Birds of prey like eagles and hawks have vision up to eight times sharper than human vision. An eagle, for example, may be able to see a mouse from up to a mile away.
While we can’t see as well as some birds, photography can help us to see things in new ways. Nature photography is a fun way to get outdoors and learn about the natural world.
You don’t have to go far to get good shots — there’s nature in your own backyard.
Whether you’re taking pictures of flowers or wildlife, here are some tips for getting better shots.
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BLEND IN: To get the perfect photo of a deer in the forest, think like the deer. Dress in muted colors that blend in with your surroundings, and wear fabrics that won’t make a lot of noise. You might have to be still for long periods of time so you don’t scare away the animals.
LIGHT: The best light will be at sunrise and sunset, when the sun isn’t as harsh. Try to position yourself so that the sun is behind you or to one side — too much direct sunlight will result in a washed-out photo. Similarly, it might be difficult to capture a scene if there is very little light.
PLACEMENT: Imagine a tic-tac-toe board in the frame of your photo and try to position the main subject in one of the squares. It can make for an interesting photo to place the subject off to one side or in the top or bottom corner instead of the center of the photo.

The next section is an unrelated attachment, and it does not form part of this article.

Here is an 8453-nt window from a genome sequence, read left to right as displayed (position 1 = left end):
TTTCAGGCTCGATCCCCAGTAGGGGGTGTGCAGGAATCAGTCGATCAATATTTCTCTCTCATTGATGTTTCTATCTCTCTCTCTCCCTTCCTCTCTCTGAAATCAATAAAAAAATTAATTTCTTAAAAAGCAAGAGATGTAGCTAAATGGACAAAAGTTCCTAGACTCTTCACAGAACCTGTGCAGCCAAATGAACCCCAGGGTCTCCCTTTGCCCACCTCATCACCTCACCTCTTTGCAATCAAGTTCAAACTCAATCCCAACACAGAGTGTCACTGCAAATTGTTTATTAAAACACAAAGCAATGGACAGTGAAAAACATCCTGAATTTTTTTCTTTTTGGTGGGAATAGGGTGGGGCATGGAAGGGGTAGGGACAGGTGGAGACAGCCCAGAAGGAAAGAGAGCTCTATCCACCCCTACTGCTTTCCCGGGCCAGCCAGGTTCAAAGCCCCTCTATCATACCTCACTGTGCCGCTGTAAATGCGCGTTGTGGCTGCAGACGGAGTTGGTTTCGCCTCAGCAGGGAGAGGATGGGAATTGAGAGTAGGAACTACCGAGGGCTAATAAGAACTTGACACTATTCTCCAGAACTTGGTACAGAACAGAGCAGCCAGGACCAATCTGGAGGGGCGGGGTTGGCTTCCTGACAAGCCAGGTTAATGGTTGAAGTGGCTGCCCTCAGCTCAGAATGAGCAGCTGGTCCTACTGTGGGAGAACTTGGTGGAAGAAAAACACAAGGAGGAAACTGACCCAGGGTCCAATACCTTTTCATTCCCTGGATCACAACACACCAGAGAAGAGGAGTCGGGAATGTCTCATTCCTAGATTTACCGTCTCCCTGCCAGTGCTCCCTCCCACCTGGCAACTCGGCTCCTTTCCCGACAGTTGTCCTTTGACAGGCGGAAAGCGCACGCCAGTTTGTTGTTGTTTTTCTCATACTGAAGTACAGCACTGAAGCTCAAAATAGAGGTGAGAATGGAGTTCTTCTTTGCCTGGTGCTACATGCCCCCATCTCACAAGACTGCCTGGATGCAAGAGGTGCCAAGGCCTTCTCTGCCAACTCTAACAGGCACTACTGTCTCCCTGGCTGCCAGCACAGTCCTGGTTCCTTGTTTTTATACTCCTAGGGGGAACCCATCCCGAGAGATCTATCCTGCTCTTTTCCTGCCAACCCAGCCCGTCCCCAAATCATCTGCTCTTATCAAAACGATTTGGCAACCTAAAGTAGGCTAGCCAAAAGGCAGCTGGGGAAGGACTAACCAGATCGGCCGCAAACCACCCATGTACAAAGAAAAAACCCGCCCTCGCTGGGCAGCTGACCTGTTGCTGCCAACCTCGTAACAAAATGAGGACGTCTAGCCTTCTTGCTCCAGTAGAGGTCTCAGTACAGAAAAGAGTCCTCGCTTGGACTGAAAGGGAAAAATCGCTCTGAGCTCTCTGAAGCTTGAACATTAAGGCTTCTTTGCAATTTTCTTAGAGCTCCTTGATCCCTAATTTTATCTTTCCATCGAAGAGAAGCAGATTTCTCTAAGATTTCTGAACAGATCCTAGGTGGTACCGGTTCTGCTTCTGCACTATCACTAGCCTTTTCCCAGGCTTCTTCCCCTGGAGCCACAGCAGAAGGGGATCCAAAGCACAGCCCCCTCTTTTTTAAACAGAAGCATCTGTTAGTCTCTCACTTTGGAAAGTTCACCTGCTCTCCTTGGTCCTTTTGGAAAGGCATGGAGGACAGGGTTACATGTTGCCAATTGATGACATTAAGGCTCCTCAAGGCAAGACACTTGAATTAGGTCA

LOOK CLOSELY: Even when there aren’t animals nearby, the world around you always has something to offer. Look closer to find textures you hadn’t noticed before. Try looking at plants from different angles — from below, from the side, from the top or from the middle. Notice the different colors in water and even grass. Find patterns in flowers or dirt.
ANGLE: If you usually take pictures in landscape mode (hamburger style) try taking some in portrait mode (hotdog style). Instead of taking the picture straight on, try a photo from above or below or at an angle to emphasize different parts of what you’re photographing.
ZOOM IN: A photo will be more pleasing if it has one focal point instead of a bunch of things competing for your attention. Get in close to the subject. Try to find more neutral backgrounds. Let the subject fill the entire photo — a tall tree, for example, might look better in portrait mode.
Can’t find birds in the wild to photograph? Let them come to you.
Try this simple, natural-looking bird feeder to attract birds for photographing.
Find a pine cone — the kind with wide spaces between the scales works best. Go on a walk to gather a few, or if you can’t find any, craft stores often have them.
Tie a string to the top, long enough to attach to a tree. Spread peanut butter on the pine cone until it is fully coated. (For people with peanut allergies, vegetable lard works great.) Then roll the coated pine cone in bird seed. You can make your own bird seed by combining any raw nuts and seeds you have.
Then hang your bird feeder in your backyard or outside a window where you will be ready to photograph any birds that come along.
TAKE A CLASS
For more ideas, try the Tacoma Nature Center’s class on taking pictures with your phone. This class, for ages 8-adult, will be held Saturday from 1-3 p.m. The cost is $25 per adult/child pair or $25 per adult.
The same class, but for adults only, will be held May 14 from 4-6 p.m.
Also for adults will be a class on creating a nature scavenger hunt for your kids using photos and other cellphone technology. It will be April 9 from 6-8 p.m. This class is $25 per participant.
Visit tacomanaturecenter.org for more information.